“I’d rather build to a 7% and sell at a 5% than buy a straight 5%...” said every developer ever. What does this all mean? Let’s start by defining Yield-on-Cost (YOC). This is a metric that is the same math as a cap rate, except it’s highly speculative because it involved development. The calculation is generally defined as the stabilized pro forma NOI divided by the total basis (total cost) of the development.
Let’s take this a step further. Developer Sam has identified a plot of land for future multifamily development. He does a comp survey and understands that stabilized multifamily product in the area is trading (selling) around a 5.0% cap rate. That is, sophisticated investors are buying built and stabilized product for 5.0% yields. How does Developer Sam earn a profit for taking on the added risk of development? He has to “build” his deal to a stabilized yield greater than the prevailing market cap rate of 5.0%.
To better understand this, let’s use a simple example. Investor Smith bought a multifamily property 10 years ago at a 7.0% cap rate (yield) with a $500,000 NOI. Due to cap rate compression, the market is now bearing a 5.0% cap rate. Investor Smith hasn’t really done much work to raise rents or lower expenses at the property so his NOI has remained the same (for the purposes of this example) for the entire 10 year investment period. Now, Investor Smith decides to sell his property at a 5.0% cap rate. Let’s examine the math below to see how Investor Smith earned a $2.9 million profit only due to cap rate compression.
Going back to the development scenario with Developer Sam - let’s understand how developers earn a profit or “add value” to real estate deals. Developers also try to build to yields (or cap rates) higher than the current market, sometimes called a “spread premium” to market cap rates. This concept is identical to what we saw above with cap rate compression. Assume Sam thinks he can build a property for total costs of $7,142,857. He also assumes that the stabilized NOI for this type of property based on market rents and expenses will be $500,000. Once Sam builds the property, leases it up, and stabilizes it, he can turn around and sell the deal to a normal investor for a 5.0% cap rate (or $10 million).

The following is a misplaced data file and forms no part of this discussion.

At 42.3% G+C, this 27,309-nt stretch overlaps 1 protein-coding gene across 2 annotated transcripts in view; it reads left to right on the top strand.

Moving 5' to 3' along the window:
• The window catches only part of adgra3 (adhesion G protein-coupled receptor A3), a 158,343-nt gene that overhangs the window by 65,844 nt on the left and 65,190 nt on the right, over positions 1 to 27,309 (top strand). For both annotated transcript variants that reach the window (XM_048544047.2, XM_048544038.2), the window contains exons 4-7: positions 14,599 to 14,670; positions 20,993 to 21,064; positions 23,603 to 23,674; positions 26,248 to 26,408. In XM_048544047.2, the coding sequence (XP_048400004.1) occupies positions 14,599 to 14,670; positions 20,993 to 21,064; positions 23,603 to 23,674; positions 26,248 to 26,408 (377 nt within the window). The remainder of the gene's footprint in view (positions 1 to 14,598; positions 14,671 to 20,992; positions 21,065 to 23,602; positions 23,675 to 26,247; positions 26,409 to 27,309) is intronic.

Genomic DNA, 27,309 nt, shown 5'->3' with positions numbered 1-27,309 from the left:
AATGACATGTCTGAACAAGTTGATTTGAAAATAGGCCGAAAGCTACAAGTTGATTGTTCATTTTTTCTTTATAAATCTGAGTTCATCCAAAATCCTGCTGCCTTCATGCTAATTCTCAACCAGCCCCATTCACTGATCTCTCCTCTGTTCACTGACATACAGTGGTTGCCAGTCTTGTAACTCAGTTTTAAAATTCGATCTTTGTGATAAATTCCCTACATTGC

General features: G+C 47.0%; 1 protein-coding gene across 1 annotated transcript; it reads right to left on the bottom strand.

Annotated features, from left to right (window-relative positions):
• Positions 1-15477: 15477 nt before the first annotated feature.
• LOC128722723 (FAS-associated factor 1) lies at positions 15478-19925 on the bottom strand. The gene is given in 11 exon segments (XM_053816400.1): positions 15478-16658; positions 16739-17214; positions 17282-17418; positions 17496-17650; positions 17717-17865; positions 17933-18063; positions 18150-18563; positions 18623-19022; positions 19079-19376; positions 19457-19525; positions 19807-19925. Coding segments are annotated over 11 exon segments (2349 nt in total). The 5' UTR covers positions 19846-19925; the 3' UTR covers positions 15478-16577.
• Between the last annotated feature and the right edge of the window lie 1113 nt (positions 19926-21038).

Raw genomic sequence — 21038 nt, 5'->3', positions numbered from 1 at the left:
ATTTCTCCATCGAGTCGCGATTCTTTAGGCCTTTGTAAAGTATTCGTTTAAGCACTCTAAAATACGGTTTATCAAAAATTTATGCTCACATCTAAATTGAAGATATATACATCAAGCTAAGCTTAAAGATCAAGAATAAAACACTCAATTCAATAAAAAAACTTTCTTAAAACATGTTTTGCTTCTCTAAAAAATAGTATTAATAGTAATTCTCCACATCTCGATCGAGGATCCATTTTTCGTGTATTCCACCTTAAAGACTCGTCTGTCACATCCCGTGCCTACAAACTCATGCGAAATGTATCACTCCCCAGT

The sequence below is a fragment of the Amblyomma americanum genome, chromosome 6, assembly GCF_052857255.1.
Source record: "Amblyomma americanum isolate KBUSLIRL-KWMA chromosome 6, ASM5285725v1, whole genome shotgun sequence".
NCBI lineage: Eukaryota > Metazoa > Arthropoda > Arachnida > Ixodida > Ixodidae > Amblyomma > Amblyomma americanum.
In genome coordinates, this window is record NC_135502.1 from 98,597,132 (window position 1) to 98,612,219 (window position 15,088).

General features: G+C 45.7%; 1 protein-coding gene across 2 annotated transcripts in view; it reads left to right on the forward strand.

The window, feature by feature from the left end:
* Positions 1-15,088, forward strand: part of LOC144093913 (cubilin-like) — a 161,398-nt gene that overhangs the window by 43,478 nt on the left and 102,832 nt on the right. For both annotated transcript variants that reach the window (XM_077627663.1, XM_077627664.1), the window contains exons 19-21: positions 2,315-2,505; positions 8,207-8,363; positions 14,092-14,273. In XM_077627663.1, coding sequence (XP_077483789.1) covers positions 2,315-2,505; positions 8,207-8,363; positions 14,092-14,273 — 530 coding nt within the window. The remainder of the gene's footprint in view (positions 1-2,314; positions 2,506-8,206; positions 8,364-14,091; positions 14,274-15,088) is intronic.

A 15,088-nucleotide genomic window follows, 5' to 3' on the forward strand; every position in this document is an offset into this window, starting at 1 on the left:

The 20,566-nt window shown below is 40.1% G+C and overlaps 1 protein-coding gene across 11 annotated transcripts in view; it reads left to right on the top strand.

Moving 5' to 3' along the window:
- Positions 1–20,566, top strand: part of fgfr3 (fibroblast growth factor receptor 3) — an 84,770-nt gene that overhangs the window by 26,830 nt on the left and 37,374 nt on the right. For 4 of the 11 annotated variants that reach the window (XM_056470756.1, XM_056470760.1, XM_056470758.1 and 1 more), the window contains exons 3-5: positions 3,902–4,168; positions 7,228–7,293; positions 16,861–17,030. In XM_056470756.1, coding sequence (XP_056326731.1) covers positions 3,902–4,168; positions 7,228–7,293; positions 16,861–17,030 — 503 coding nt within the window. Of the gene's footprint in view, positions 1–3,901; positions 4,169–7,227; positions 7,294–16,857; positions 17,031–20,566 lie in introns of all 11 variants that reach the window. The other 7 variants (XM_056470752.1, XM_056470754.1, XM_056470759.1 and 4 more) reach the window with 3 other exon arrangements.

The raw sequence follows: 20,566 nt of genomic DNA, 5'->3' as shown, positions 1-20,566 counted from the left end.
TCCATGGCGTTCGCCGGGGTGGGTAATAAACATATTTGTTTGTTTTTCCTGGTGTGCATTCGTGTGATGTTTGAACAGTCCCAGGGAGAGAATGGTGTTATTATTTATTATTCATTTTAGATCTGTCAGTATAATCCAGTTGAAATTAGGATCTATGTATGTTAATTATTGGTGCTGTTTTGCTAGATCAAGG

In this example, in exchange for the risk he took to develop a building from a raw parcel of land, Developer Sam would earn $2.9 million of profit. Higher risk usually equals higher reward; higher reward usually means higher return. In essence, Sam’s developed his investment to a higher yield (higher return) due to the increased risk (development). In a nutshell, these are the economics of development deals.